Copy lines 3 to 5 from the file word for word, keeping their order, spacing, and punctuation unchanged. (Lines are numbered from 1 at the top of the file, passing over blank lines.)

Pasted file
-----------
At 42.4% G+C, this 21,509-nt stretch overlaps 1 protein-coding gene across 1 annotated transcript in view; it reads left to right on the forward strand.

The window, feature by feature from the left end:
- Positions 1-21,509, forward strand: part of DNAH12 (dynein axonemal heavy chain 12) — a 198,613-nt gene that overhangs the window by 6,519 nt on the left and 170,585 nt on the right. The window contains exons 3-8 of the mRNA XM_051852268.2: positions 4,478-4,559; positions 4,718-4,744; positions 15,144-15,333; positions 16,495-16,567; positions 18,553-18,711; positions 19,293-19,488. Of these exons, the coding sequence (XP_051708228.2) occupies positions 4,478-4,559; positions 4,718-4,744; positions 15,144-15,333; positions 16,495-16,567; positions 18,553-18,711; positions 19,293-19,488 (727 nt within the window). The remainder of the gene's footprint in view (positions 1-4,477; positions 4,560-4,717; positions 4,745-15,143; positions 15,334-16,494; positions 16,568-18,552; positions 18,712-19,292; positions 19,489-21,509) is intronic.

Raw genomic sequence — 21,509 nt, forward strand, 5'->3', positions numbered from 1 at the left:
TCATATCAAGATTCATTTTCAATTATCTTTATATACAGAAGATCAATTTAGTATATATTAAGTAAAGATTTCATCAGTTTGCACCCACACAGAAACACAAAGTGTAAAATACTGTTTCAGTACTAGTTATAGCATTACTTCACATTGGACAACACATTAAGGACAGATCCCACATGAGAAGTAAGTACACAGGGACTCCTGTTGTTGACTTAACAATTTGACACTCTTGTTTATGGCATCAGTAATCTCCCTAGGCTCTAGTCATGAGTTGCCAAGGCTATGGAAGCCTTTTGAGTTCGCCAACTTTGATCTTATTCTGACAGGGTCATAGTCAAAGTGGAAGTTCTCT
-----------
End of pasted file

- Positions 1-21,509, forward strand: part of DNAH12 (dynein axonemal heavy chain 12) — a 198,613-nt gene that overhangs the window by 6,519 nt on the left and 170,585 nt on the right. The window contains exons 3-8 of the mRNA XM_051852268.2: positions 4,478-4,559; positions 4,718-4,744; positions 15,144-15,333; positions 16,495-16,567; positions 18,553-18,711; positions 19,293-19,488. Of these exons, the coding sequence (XP_051708228.2) occupies positions 4,478-4,559; positions 4,718-4,744; positions 15,144-15,333; positions 16,495-16,567; positions 18,553-18,711; positions 19,293-19,488 (727 nt within the window). The remainder of the gene's footprint in view (positions 1-4,477; positions 4,560-4,717; positions 4,745-15,143; positions 15,334-16,494; positions 16,568-18,552; positions 18,712-19,292; positions 19,489-21,509) is intronic.

Raw genomic sequence — 21,509 nt, forward strand, 5'->3', positions numbered from 1 at the left:
TCATATCAAGATTCATTTTCAATTATCTTTATATACAGAAGATCAATTTAGTATATATTAAGTAAAGATTTCATCAGTTTGCACCCACACAGAAACACAAAGTGTAAAATACTGTTTCAGTACTAGTTATAGCATTACTTCACATTGGACAACACATTAAGGACAGATCCCACATGAGAAGTAAGTACACAGGGACTCCTGTTGTTGACTTAACAATTTGACACTCTTGTTTATGGCATCAGTAATCTCCCTAGGCTCTAGTCATGAGTTGCCAAGGCTATGGAAGCCTTTTGAGTTCGCCAACTTTGATCTTATTCTGACAGGGTCATAGTCAAAGTGGAAGTTCTCT